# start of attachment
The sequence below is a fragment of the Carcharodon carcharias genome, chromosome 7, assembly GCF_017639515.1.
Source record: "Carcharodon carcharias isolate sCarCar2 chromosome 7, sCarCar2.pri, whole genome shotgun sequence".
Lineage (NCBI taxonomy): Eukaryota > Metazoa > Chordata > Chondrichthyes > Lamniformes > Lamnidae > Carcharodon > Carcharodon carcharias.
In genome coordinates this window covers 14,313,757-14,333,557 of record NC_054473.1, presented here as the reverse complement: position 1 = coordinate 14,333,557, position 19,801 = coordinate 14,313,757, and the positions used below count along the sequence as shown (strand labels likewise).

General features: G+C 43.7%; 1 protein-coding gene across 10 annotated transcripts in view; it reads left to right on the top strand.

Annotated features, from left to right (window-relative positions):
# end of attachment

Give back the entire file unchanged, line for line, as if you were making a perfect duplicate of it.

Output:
The sequence below is a fragment of the Carcharodon carcharias genome, chromosome 7, assembly GCF_017639515.1.
Source record: "Carcharodon carcharias isolate sCarCar2 chromosome 7, sCarCar2.pri, whole genome shotgun sequence".
Lineage (NCBI taxonomy): Eukaryota > Metazoa > Chordata > Chondrichthyes > Lamniformes > Lamnidae > Carcharodon > Carcharodon carcharias.
In genome coordinates this window covers 14,313,757-14,333,557 of record NC_054473.1, presented here as the reverse complement: position 1 = coordinate 14,333,557, position 19,801 = coordinate 14,313,757, and the positions used below count along the sequence as shown (strand labels likewise).

General features: G+C 43.7%; 1 protein-coding gene across 10 annotated transcripts in view; it reads left to right on the top strand.

Annotated features, from left to right (window-relative positions):